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"Be the type of nurse you want to work with" - Brian Short RN, founder of allnurses.com

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  • Dec 3

    The Bureau of Labor Statistics reports employment among Registered Nurses will grow faster than the average for all occupations through 2018. They also report that large metropolitan cities such as New York, Philadelphia, Los Angeles, Houston, Phoenix, etc will be hiring the most nursing jobs.

    According to PayScale, new Registered Nurses (RNs) earn between $30,233 - $63,540 per year (2012). That's not bad compared to other professions.

    How do you feel about your salary compared to other professions?



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  • Nov 26

    The Memory Test

    Three elderly men are at the doctor's office for a memory test.

    The doctor asks the first man, "What is three times three?"

    "274," is his reply.

    The doctor rolls his eyes and looks up at the ceiling, and asks the second man, "It's your turn. What is three times three?"

    "Tuesday," replies the second man.

    The doctor shakes his head sadly, then asks the third man, "Okay, your turn. What's three times three?"

    "Nine," says the third man.

    "That's great!" says the doctor. "How did you get that?"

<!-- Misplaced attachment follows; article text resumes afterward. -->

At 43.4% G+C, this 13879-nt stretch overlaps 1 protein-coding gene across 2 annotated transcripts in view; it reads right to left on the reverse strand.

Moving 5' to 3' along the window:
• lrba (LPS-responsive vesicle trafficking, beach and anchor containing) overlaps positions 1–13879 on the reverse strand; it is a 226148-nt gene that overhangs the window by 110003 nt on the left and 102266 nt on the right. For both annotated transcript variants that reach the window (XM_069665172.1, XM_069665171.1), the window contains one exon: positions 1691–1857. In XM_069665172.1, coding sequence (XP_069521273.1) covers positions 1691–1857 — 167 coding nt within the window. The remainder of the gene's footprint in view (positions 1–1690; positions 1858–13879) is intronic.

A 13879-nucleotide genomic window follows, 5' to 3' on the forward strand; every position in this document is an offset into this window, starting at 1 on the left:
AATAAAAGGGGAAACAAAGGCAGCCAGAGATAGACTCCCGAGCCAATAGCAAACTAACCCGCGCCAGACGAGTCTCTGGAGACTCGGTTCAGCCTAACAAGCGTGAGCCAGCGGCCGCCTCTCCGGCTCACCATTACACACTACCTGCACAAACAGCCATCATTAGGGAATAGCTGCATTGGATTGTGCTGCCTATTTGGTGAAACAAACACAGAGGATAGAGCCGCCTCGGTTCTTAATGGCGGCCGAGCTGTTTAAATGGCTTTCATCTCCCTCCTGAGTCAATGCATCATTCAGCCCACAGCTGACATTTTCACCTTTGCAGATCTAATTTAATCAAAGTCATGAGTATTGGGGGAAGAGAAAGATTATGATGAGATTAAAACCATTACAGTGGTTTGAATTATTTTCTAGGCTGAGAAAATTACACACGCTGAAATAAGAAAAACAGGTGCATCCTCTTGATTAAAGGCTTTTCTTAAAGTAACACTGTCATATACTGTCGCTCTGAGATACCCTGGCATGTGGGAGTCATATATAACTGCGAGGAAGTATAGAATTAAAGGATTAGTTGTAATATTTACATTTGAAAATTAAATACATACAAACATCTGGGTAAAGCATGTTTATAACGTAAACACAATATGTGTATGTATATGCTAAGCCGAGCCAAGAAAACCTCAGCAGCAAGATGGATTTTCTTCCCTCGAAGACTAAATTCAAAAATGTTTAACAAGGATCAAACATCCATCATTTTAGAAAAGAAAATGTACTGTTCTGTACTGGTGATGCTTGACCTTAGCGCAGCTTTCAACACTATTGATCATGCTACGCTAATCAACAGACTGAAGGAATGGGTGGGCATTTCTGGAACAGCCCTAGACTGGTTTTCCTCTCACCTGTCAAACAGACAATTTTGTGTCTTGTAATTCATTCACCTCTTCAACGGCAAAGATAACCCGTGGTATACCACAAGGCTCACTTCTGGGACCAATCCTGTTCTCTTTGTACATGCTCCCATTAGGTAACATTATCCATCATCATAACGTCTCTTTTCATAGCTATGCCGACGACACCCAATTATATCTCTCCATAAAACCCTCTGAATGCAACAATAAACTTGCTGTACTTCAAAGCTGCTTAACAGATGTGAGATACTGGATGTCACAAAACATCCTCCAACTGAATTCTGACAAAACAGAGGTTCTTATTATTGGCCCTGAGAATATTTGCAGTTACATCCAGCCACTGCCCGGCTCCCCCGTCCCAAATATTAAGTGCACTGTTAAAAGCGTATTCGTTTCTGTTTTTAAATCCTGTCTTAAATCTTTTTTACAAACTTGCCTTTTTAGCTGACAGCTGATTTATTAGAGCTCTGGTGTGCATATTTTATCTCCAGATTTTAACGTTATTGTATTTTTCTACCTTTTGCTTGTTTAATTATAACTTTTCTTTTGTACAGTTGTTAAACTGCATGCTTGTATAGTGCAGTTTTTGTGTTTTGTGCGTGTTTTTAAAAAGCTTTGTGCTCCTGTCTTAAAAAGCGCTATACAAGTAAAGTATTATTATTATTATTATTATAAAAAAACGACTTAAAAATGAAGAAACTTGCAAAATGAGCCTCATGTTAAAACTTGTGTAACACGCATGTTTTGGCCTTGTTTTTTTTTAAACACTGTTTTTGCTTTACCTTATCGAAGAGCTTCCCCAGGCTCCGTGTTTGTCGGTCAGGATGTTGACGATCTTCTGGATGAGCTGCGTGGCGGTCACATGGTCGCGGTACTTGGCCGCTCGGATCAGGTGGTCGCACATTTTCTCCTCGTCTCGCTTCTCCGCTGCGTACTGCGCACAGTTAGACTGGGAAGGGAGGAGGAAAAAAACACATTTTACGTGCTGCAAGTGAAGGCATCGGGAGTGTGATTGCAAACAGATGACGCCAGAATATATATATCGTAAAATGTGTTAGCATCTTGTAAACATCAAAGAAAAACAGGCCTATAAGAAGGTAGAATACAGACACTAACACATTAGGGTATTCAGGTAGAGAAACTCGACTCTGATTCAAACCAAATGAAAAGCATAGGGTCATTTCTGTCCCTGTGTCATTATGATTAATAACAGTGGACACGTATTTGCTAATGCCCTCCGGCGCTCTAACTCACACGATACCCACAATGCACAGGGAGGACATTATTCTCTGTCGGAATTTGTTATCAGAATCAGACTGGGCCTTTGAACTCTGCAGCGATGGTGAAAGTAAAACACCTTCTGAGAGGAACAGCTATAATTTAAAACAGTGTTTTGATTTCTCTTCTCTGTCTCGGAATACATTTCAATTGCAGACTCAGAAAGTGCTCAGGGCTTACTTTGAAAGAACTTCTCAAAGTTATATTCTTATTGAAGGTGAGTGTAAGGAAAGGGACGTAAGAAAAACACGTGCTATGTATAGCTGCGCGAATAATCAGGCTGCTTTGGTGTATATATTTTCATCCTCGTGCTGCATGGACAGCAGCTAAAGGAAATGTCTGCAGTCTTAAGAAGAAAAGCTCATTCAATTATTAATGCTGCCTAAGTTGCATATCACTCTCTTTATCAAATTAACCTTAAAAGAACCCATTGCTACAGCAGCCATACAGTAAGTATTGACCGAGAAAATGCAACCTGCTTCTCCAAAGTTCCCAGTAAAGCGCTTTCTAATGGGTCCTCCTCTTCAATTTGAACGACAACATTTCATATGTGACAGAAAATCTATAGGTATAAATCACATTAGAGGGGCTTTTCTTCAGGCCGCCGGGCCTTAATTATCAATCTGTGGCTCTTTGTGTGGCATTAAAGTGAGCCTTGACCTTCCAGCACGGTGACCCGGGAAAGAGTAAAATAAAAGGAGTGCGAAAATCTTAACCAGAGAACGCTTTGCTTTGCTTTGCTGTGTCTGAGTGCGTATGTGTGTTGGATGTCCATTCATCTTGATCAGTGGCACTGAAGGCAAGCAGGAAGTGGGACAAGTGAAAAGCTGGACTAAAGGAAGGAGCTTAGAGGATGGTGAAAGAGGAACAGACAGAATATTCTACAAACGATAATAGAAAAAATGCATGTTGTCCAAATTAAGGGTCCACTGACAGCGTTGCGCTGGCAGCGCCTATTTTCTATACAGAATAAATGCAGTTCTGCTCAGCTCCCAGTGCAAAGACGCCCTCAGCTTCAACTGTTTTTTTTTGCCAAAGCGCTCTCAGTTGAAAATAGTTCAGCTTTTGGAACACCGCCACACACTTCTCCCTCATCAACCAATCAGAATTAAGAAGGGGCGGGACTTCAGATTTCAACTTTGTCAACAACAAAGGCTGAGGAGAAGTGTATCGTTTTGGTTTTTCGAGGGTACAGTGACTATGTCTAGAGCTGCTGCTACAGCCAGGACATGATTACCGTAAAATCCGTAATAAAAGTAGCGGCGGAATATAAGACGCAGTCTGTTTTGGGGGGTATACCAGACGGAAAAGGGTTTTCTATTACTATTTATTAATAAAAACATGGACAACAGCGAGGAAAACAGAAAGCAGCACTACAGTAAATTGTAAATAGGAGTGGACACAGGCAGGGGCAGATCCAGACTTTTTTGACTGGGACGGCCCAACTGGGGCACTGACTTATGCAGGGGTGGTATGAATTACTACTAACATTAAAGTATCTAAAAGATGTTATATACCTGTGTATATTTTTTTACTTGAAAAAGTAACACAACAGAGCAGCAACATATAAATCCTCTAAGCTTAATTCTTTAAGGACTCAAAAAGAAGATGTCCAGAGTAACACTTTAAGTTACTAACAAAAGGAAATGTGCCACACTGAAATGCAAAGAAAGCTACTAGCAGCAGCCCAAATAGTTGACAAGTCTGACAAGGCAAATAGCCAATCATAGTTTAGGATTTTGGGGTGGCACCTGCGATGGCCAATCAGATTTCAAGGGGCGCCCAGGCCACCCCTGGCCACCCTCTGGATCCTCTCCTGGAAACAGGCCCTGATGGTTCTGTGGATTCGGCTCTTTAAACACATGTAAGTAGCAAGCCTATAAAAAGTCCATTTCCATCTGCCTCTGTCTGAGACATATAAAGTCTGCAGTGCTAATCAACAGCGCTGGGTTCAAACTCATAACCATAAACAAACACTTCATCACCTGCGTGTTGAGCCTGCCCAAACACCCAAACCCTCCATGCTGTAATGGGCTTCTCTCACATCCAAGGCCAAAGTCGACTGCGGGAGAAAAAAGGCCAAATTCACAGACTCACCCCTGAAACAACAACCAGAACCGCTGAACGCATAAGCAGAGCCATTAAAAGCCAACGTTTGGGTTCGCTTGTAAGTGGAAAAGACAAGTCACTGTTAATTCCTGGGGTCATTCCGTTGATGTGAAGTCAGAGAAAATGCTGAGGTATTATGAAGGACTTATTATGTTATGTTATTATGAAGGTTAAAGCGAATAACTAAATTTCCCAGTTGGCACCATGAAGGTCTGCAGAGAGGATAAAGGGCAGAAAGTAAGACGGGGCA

"Simple," he says, "just subtract 274 from Tuesday."

  • Nov 24

    The Bureau of Labor Statistics reports employment among Registered Nurses will grow faster than the average for all occupations through 2018. They also report that large metropolitan cities such as New York, Philadelphia, Los Angeles, Houston, Phoenix, etc will be hiring the most nursing jobs.

    According to PayScale, new Registered Nurses (RNs) earn between $30,233 - $63,540 per year (2012). That's not bad compared to other professions.

    How do you feel about your salary compared to other professions?



    Click Like if you enjoyed it.

    Please share this with friends and post your comments below!

    Want more nursing cartoons? visit here

  • Nov 24

    What do you do after a rough shift? Have fun with the girls? Eat chocolate? Or, do you just go straight to bed?



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  • Oct 24

    Admit it this is you. LOL! Don't you just hate it when work calls you to come in on your day off? What do you do? What do you say?



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  • Oct 21

    The wonderful thing about nursing is that it is open to everyone of all ages. Please give a cheer to all the people who believe that age is not a factor in learning. And, to all the people who strive for knowledge regardless of age. How old were you when you started nursing school?

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  • Oct 19

    I never watched Nurse Jackie but I do know that many people enjoy it. Do you get anything from watching Nurse Jackie or similar nursing shows?

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  • Oct 16

    The Bureau of Labor Statistics reports employment among Registered Nurses will grow faster than the average for all occupations through 2018. They also report that large metropolitan cities such as New York, Philadelphia, Los Angeles, Houston, Phoenix, etc will be hiring the most nursing jobs.